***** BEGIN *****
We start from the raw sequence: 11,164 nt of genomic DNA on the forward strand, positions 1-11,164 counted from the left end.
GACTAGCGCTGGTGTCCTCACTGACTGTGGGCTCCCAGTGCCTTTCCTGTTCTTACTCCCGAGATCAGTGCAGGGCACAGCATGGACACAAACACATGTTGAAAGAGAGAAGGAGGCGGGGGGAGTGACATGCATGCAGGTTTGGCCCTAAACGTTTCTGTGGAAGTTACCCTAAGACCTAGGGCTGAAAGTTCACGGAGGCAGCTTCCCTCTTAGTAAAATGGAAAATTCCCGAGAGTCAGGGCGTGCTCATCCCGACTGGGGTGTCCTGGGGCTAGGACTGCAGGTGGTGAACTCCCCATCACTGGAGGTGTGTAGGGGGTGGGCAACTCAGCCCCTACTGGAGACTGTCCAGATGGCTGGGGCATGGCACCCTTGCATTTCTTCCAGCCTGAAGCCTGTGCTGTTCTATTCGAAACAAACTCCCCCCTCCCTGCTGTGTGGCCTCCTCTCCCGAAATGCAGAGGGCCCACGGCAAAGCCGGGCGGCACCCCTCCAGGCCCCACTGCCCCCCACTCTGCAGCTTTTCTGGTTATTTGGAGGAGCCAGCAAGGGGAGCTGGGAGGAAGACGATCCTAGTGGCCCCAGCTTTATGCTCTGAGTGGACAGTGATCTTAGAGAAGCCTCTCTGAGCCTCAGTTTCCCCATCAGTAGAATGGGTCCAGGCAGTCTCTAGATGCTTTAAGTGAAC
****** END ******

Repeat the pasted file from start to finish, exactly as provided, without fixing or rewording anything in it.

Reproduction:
We start from the raw sequence: 11,164 nt of genomic DNA on the forward strand, positions 1-11,164 counted from the left end.
GACTAGCGCTGGTGTCCTCACTGACTGTGGGCTCCCAGTGCCTTTCCTGTTCTTACTCCCGAGATCAGTGCAGGGCACAGCATGGACACAAACACATGTTGAAAGAGAGAAGGAGGCGGGGGGAGTGACATGCATGCAGGTTTGGCCCTAAACGTTTCTGTGGAAGTTACCCTAAGACCTAGGGCTGAAAGTTCACGGAGGCAGCTTCCCTCTTAGTAAAATGGAAAATTCCCGAGAGTCAGGGCGTGCTCATCCCGACTGGGGTGTCCTGGGGCTAGGACTGCAGGTGGTGAACTCCCCATCACTGGAGGTGTGTAGGGGGTGGGCAACTCAGCCCCTACTGGAGACTGTCCAGATGGCTGGGGCATGGCACCCTTGCATTTCTTCCAGCCTGAAGCCTGTGCTGTTCTATTCGAAACAAACTCCCCCCTCCCTGCTGTGTGGCCTCCTCTCCCGAAATGCAGAGGGCCCACGGCAAAGCCGGGCGGCACCCCTCCAGGCCCCACTGCCCCCCACTCTGCAGCTTTTCTGGTTATTTGGAGGAGCCAGCAAGGGGAGCTGGGAGGAAGACGATCCTAGTGGCCCCAGCTTTATGCTCTGAGTGGACAGTGATCTTAGAGAAGCCTCTCTGAGCCTCAGTTTCCCCATCAGTAGAATGGGTCCAGGCAGTCTCTAGATGCTTTAAGTGAAC